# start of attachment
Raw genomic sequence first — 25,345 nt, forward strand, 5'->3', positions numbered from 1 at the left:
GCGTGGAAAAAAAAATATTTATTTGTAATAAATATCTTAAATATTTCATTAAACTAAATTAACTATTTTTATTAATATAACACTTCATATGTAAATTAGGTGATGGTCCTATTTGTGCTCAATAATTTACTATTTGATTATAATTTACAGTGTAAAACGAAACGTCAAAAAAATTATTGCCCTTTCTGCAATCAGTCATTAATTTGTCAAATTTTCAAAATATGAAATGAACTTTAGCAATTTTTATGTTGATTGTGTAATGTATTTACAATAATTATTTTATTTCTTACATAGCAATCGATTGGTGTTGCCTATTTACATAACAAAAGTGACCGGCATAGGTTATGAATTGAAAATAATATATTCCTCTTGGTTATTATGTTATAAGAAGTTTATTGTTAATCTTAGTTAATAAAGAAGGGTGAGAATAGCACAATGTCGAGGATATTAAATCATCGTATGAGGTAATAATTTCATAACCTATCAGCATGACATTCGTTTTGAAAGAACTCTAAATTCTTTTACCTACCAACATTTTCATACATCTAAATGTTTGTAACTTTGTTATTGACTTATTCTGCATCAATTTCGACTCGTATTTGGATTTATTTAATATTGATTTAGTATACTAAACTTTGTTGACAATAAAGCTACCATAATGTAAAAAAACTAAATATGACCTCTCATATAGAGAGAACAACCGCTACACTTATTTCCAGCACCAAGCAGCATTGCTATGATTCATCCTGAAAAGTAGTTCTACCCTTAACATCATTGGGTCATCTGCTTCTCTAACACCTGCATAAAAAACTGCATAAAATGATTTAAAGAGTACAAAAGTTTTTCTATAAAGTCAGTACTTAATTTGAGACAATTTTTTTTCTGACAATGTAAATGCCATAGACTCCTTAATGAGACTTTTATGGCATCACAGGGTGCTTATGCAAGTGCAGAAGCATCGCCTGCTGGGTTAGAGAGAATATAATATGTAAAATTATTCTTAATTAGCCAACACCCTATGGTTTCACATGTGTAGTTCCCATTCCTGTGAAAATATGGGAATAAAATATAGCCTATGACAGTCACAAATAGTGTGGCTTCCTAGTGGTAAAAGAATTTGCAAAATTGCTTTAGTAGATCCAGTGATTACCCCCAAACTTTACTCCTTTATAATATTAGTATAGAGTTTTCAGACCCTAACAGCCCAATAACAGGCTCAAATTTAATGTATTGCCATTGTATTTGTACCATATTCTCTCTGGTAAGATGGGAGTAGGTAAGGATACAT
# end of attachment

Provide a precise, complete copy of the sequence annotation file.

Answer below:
Raw genomic sequence first — 25,345 nt, forward strand, 5'->3', positions numbered from 1 at the left:
GCGTGGAAAAAAAAATATTTATTTGTAATAAATATCTTAAATATTTCATTAAACTAAATTAACTATTTTTATTAATATAACACTTCATATGTAAATTAGGTGATGGTCCTATTTGTGCTCAATAATTTACTATTTGATTATAATTTACAGTGTAAAACGAAACGTCAAAAAAATTATTGCCCTTTCTGCAATCAGTCATTAATTTGTCAAATTTTCAAAATATGAAATGAACTTTAGCAATTTTTATGTTGATTGTGTAATGTATTTACAATAATTATTTTATTTCTTACATAGCAATCGATTGGTGTTGCCTATTTACATAACAAAAGTGACCGGCATAGGTTATGAATTGAAAATAATATATTCCTCTTGGTTATTATGTTATAAGAAGTTTATTGTTAATCTTAGTTAATAAAGAAGGGTGAGAATAGCACAATGTCGAGGATATTAAATCATCGTATGAGGTAATAATTTCATAACCTATCAGCATGACATTCGTTTTGAAAGAACTCTAAATTCTTTTACCTACCAACATTTTCATACATCTAAATGTTTGTAACTTTGTTATTGACTTATTCTGCATCAATTTCGACTCGTATTTGGATTTATTTAATATTGATTTAGTATACTAAACTTTGTTGACAATAAAGCTACCATAATGTAAAAAAACTAAATATGACCTCTCATATAGAGAGAACAACCGCTACACTTATTTCCAGCACCAAGCAGCATTGCTATGATTCATCCTGAAAAGTAGTTCTACCCTTAACATCATTGGGTCATCTGCTTCTCTAACACCTGCATAAAAAACTGCATAAAATGATTTAAAGAGTACAAAAGTTTTTCTATAAAGTCAGTACTTAATTTGAGACAATTTTTTTTCTGACAATGTAAATGCCATAGACTCCTTAATGAGACTTTTATGGCATCACAGGGTGCTTATGCAAGTGCAGAAGCATCGCCTGCTGGGTTAGAGAGAATATAATATGTAAAATTATTCTTAATTAGCCAACACCCTATGGTTTCACATGTGTAGTTCCCATTCCTGTGAAAATATGGGAATAAAATATAGCCTATGACAGTCACAAATAGTGTGGCTTCCTAGTGGTAAAAGAATTTGCAAAATTGCTTTAGTAGATCCAGTGATTACCCCCAAACTTTACTCCTTTATAATATTAGTATAGAGTTTTCAGACCCTAACAGCCCAATAACAGGCTCAAATTTAATGTATTGCCATTGTATTTGTACCATATTCTCTCTGGTAAGATGGGAGTAGGTAAGGATACAT